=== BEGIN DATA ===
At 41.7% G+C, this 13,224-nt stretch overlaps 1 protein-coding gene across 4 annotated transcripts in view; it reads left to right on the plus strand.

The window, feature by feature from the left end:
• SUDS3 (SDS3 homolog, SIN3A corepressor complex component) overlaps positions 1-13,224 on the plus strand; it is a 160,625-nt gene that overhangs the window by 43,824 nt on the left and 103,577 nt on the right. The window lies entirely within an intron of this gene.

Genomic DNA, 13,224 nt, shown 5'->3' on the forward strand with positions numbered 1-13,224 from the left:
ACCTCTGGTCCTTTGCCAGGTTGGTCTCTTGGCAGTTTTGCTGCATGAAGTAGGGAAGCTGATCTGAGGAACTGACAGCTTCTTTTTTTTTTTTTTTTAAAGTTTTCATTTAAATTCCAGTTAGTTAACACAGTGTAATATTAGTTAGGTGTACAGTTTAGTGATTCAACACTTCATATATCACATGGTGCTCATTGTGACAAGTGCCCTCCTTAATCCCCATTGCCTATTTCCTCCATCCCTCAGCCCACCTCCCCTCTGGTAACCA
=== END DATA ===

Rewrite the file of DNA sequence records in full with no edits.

At 41.7% G+C, this 13,224-nt stretch overlaps 1 protein-coding gene across 4 annotated transcripts in view; it reads left to right on the plus strand.

The window, feature by feature from the left end:
• SUDS3 (SDS3 homolog, SIN3A corepressor complex component) overlaps positions 1-13,224 on the plus strand; it is a 160,625-nt gene that overhangs the window by 43,824 nt on the left and 103,577 nt on the right. The window lies entirely within an intron of this gene.

Genomic DNA, 13,224 nt, shown 5'->3' on the forward strand with positions numbered 1-13,224 from the left:
ACCTCTGGTCCTTTGCCAGGTTGGTCTCTTGGCAGTTTTGCTGCATGAAGTAGGGAAGCTGATCTGAGGAACTGACAGCTTCTTTTTTTTTTTTTTTTAAAGTTTTCATTTAAATTCCAGTTAGTTAACACAGTGTAATATTAGTTAGGTGTACAGTTTAGTGATTCAACACTTCATATATCACATGGTGCTCATTGTGACAAGTGCCCTCCTTAATCCCCATTGCCTATTTCCTCCATCCCTCAGCCCACCTCCCCTCTGGTAACCA